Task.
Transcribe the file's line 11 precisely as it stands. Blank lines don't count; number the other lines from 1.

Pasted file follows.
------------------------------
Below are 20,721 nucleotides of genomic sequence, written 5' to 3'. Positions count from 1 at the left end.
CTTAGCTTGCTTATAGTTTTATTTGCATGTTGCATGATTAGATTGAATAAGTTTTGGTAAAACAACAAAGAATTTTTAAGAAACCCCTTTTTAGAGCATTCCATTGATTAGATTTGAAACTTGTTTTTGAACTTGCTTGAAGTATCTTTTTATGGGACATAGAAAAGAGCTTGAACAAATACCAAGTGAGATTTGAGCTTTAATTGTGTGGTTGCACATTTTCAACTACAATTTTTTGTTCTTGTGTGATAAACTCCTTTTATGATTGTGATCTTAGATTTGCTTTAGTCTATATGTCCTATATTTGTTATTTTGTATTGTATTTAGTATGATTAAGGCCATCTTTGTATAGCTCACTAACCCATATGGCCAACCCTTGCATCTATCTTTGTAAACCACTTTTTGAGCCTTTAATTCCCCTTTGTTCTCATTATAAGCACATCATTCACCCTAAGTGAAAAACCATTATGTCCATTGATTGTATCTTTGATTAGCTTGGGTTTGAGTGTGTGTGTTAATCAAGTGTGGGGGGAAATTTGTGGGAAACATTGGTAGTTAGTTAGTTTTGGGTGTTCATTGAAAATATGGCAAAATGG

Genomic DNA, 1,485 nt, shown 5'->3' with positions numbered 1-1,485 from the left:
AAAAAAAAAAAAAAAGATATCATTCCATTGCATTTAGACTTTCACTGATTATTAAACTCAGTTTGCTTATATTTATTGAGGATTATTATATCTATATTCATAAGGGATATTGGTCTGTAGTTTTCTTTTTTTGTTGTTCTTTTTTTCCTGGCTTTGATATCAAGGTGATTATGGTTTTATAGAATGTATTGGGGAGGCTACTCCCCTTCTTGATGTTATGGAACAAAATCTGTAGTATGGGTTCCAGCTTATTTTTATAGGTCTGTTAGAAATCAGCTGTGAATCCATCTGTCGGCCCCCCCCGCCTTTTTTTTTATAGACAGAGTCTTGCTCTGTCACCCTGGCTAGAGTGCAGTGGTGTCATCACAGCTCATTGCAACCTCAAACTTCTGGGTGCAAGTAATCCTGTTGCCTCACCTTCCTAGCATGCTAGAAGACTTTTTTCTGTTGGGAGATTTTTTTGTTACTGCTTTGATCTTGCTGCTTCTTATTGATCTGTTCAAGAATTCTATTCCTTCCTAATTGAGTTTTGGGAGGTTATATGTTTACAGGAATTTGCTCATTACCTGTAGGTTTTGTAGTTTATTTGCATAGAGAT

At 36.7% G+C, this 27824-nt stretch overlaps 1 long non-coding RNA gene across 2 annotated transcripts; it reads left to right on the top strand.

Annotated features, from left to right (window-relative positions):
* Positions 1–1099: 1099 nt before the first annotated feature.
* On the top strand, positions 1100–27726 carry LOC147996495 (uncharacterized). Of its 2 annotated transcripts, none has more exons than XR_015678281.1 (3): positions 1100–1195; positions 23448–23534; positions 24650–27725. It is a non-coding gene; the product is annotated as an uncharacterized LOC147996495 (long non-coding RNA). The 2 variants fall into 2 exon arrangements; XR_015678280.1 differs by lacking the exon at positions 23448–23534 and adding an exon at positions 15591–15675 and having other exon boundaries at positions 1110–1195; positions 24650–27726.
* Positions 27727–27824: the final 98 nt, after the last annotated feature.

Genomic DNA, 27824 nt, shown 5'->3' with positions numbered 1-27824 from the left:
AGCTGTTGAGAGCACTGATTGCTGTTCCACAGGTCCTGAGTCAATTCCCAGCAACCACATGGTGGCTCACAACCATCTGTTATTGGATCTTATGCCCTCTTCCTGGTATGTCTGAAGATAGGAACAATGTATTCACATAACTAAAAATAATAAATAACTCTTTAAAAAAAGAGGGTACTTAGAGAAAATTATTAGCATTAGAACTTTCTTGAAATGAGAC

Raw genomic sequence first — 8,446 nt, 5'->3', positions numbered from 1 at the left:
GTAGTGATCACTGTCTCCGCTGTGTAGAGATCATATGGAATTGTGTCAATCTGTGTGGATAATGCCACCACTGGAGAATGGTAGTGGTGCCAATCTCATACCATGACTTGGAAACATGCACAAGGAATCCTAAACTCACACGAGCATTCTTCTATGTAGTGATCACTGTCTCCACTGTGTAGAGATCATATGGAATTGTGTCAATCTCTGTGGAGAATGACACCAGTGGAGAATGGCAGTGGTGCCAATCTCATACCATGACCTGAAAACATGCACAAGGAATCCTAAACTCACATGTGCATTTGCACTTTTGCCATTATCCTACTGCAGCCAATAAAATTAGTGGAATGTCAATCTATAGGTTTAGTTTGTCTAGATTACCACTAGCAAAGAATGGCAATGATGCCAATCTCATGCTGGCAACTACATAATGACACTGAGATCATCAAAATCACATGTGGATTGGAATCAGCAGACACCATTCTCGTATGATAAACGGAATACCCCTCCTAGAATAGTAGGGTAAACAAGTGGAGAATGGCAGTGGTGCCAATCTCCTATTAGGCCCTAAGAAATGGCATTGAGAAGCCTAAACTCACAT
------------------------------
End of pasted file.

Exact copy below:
AGCTGTTGAGAGCACTGATTGCTGTTCCACAGGTCCTGAGTCAATTCCCAGCAACCACATGGTGGCTCACAACCATCTGTTATTGGATCTTATGCCCTCTTCCTGGTATGTCTGAAGATAGGAACAATGTATTCACATAACTAAAAATAATAAATAACTCTTTAAAAAAAGAGGGTACTTAGAGAAAATTATTAGCATTAGAACTTTCTTGAAATGAGAC